One of the more confusing tax forms for investments is form 1099-B. Tax lingo is part of the cause. It’s like a foreign language at first sight. The tax code, and changes to it, cause the rest. It’s up to you to decipher what the 1099-B says.
Brokers and fund companies send form 1099-B when you buy or sell an investment, like shares of a mutual fund or stock. The form is a record of those transactions. When you plug the information into a Schedule D, you and the IRS can figure out your capital gains or losses for the tax year.
Of course, you owe taxes on capital gains, either short or long-term capital gains tax, based on how long you owned the investment. However, capital losses are used to offset gains or income and lower your tax bill.
A good accountant or tax software figures out what you owe, if anything, each year. I use TurboTax because it downloads the forms directly from my broker. You should still understand Form 1099-B and how the capital gains tax works since planning ahead can save you money.
The tax code for reporting capital gains and losses is tricky. Here’s the simple version.
When you buy shares of a stock or fund, the price you pay, plus any transaction costs, is known as the cost basis. When you sell those shares, you subtract the basis from the amount of the sale to find out if you have a capital gain or loss. This guide on cost basis covers it in-depth.
In the real world, most people make semi-regular transactions, like buying mutual fund shares monthly or quarterly. Each purchase is a separate transaction, a separate cost basis for you to track, and it’s own unique tax situation when sold. After a few years, it’s easy to see how things get confusing fast.
If you buy shares through a broker there’s a good chance your 1099-B won’t look like the form below. Brokers often include it in a consolidated form 1099, along with other 1099s (DIV, INT, etc) wrapped together. Your broker might break the 1099-B part into sections.
For me, TD Ameritrade breaks it into three sections: short-term closed transactions, long-term closed transactions, and open transactions. I’m sure other brokers do something similar.
The left side of form 1099-B has the payer’s and your personal information – name, address, tax payer ID number or social security.
Then there are 22 boxes used to report tax information. Not every box will be filled out. Remember, 1099-B reports purchases and sales. If you don’t sell anything, then there’s nothing to report in those fields.
Note: Some investments may not have purchase information. The cost basis reporting rules were changed to include purchases of stocks in 2011, mutual funds and DRIPs in 2012, and other investments like bonds and options in 2014.
Box 1a – g
The first section covers information about each individual purchase or sale. Box 1a describes the investment, for instance, the number of shares, the ticker symbol, and the company’s or fund’s name. The date you bought the investment is in Box 1b.
Box 1c shows the date you sold it, the trade date. The amount you sold it for, minus any transaction costs, is reported in Box 1d.
Box 1e reports the cost basis of the investment sold, which you use to figure out your gain or loss.
There might be a code listed in Box 1f, because of the sale. For instance, the letter “W” stands for wash sales. If that’s the case, adjustments are reported in Box 1g. In the case of wash sales, the adjustment offsets any capital loss.
Box 2 – 4
The type of gain or loss is reported in Box 2. Short term is used on investments sold in less than one year. Anything sold one year or later is considered long-term.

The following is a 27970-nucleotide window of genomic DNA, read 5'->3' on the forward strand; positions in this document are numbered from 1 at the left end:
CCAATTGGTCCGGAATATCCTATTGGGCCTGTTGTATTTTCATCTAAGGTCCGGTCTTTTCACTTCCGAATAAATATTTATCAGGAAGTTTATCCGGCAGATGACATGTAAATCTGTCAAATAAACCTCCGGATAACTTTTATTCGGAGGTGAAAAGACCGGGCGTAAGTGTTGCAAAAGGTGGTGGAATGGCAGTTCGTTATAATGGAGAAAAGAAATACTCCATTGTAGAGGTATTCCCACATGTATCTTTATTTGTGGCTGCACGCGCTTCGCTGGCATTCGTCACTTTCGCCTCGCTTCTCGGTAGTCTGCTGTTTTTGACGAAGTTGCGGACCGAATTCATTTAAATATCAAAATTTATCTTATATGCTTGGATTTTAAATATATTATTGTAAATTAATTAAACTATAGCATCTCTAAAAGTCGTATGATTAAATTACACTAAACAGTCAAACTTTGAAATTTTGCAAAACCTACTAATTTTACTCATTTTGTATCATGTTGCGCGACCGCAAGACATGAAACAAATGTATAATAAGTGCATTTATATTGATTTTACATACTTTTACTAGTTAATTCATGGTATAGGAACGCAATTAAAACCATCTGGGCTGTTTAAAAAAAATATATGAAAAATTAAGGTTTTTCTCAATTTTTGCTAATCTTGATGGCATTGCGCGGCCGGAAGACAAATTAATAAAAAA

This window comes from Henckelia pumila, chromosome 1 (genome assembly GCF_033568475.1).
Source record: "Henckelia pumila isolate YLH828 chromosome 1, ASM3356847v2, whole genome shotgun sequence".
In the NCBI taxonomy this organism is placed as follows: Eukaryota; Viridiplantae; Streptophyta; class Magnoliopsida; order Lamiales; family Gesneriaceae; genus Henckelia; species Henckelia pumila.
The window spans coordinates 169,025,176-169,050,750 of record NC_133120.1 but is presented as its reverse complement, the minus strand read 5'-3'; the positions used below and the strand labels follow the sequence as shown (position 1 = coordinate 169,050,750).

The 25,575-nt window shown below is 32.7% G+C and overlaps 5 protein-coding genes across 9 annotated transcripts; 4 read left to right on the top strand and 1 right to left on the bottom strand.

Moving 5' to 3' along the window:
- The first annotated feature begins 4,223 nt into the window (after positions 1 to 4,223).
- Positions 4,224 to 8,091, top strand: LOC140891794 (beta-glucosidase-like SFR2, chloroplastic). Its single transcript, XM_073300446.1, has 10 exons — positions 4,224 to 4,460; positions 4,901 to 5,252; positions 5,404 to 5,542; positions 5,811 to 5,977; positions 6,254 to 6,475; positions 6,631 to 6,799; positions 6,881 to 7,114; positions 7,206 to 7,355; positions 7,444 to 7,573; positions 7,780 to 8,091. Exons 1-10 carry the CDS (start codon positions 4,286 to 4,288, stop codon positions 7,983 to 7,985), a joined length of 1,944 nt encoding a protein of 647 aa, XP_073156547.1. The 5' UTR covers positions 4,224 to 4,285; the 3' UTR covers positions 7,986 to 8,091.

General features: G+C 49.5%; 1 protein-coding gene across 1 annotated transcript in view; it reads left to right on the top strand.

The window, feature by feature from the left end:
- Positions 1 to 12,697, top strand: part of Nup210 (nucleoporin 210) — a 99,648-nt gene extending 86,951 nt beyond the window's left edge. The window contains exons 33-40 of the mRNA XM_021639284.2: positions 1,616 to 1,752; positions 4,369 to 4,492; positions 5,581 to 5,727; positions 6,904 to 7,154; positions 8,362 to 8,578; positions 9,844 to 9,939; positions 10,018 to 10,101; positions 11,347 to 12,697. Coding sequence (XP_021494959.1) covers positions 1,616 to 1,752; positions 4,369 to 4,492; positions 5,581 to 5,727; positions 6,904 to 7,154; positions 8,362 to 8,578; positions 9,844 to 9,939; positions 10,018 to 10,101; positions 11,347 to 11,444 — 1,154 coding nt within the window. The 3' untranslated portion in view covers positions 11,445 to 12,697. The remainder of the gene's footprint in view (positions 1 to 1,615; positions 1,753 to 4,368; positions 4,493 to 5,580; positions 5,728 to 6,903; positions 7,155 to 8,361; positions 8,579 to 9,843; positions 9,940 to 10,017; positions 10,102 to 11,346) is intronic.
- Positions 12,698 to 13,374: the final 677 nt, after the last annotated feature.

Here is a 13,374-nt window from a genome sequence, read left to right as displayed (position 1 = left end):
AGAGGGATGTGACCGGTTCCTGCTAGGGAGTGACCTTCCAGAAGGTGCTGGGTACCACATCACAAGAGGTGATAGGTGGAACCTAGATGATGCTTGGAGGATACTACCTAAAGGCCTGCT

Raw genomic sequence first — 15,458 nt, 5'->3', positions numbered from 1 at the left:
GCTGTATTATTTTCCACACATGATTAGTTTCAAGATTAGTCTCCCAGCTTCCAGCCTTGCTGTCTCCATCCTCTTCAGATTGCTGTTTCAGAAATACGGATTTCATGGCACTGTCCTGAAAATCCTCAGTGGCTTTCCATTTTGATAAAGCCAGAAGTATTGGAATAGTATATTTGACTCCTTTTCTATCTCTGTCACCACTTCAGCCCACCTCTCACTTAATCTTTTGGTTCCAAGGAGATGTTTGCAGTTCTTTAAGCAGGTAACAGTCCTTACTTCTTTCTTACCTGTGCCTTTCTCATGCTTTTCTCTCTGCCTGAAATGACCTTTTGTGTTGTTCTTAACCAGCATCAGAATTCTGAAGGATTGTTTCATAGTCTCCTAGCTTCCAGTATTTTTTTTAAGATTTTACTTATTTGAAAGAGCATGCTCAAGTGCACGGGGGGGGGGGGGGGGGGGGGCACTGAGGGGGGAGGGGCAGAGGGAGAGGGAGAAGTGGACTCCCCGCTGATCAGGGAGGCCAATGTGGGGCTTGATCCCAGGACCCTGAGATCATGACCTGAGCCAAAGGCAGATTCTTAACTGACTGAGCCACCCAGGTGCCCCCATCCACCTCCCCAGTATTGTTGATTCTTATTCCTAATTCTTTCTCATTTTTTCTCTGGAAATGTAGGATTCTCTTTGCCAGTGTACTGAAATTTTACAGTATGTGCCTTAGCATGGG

You use capital losses to offset gains or your income. The rule of thumb is – capital losses first offset gains of the same type, then gains of the other type, and lastly, your income.
Box 3 tells you whether the cost basis was reported to the IRS.
Any federal tax withheld is reported in Box 4.
Box 5 – 7
These three boxes of the 1099-B help give more detail depending on the investment. Most of the time these are only used for unique situations.
Box 5 reports the sale of a noncovered security. A security is “noncovered” because it was bought before a certain date:
- shares of stock bought before January 1, 2011
- shares of mutual funds or DRIPs bought before January 1, 2012
- other securities (debt, options, futures) bought before January 1, 2014
Because of this, the cost basis isn’t reported by your broker or fund company. Though, you’re still responsible for reporting that information to the IRS on your tax return.
Box 6 shows the type of proceed reported. This will almost always be checked as gross proceeds. The one exception is – if your broker uses option premiums to reduce gross proceeds.
Box 7 will be checked if you received cash, stock, or other assets for stock you owned due to an acquisition or change in capital structure. If so, you can’t take a loss on those proceeds.
Box 8 – 11
These four boxes on the 1099-B only handle option, futures, and currency contracts. These will be blank if you don’t dabble in those investments. But for those that do, I’d recommend a good CPA. Here’s how it breaks down.
Box 8 reports profit or loss on closed contracts in the tax year.
Box 9 represents the unrealized profit or loss on open contracts at the end of the previous tax year. This is used to adjust any gains or losses on the year. Also, it would have been used on your prior year’s tax return.
Box 10 is the unrealized profit or loss on open contracts for the tax year.
Box 11 shows the aggregate profit or loss on contracts for the tax year. This amount is equal to Box 8 plus Box 10 minus Box 9.
Box 14 – 16
The last three fields are for state information. Box 14 lists the state. That state’s ID number goes in Box 15 and any withheld state taxes are reported in Box 16.